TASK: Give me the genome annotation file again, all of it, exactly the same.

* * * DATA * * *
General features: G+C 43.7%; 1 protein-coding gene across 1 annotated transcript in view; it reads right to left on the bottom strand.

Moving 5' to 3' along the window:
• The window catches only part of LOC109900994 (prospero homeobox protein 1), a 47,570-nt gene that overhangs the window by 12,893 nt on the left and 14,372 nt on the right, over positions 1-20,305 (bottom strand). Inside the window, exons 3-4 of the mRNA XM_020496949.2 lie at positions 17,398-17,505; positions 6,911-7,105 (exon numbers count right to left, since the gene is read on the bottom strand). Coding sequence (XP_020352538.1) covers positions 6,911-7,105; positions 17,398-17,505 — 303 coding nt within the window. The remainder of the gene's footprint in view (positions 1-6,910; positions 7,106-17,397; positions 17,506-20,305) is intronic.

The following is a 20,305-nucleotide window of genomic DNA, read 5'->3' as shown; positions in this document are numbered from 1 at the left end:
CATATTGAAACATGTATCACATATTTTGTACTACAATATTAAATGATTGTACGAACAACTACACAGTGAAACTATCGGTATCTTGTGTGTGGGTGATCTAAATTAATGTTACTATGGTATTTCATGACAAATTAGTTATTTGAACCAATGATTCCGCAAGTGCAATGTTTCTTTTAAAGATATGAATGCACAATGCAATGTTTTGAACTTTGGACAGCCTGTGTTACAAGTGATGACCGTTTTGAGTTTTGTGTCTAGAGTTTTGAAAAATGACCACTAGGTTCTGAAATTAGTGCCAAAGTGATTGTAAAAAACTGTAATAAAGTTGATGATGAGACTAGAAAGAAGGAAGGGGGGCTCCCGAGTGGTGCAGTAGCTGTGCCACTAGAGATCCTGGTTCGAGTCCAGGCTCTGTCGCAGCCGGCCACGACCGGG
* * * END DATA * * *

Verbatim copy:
General features: G+C 43.7%; 1 protein-coding gene across 1 annotated transcript in view; it reads right to left on the bottom strand.

Moving 5' to 3' along the window:
• The window catches only part of LOC109900994 (prospero homeobox protein 1), a 47,570-nt gene that overhangs the window by 12,893 nt on the left and 14,372 nt on the right, over positions 1-20,305 (bottom strand). Inside the window, exons 3-4 of the mRNA XM_020496949.2 lie at positions 17,398-17,505; positions 6,911-7,105 (exon numbers count right to left, since the gene is read on the bottom strand). Coding sequence (XP_020352538.1) covers positions 6,911-7,105; positions 17,398-17,505 — 303 coding nt within the window. The remainder of the gene's footprint in view (positions 1-6,910; positions 7,106-17,397; positions 17,506-20,305) is intronic.

The following is a 20,305-nucleotide window of genomic DNA, read 5'->3' as shown; positions in this document are numbered from 1 at the left end:
CATATTGAAACATGTATCACATATTTTGTACTACAATATTAAATGATTGTACGAACAACTACACAGTGAAACTATCGGTATCTTGTGTGTGGGTGATCTAAATTAATGTTACTATGGTATTTCATGACAAATTAGTTATTTGAACCAATGATTCCGCAAGTGCAATGTTTCTTTTAAAGATATGAATGCACAATGCAATGTTTTGAACTTTGGACAGCCTGTGTTACAAGTGATGACCGTTTTGAGTTTTGTGTCTAGAGTTTTGAAAAATGACCACTAGGTTCTGAAATTAGTGCCAAAGTGATTGTAAAAAACTGTAATAAAGTTGATGATGAGACTAGAAAGAAGGAAGGGGGGCTCCCGAGTGGTGCAGTAGCTGTGCCACTAGAGATCCTGGTTCGAGTCCAGGCTCTGTCGCAGCCGGCCACGACCGGG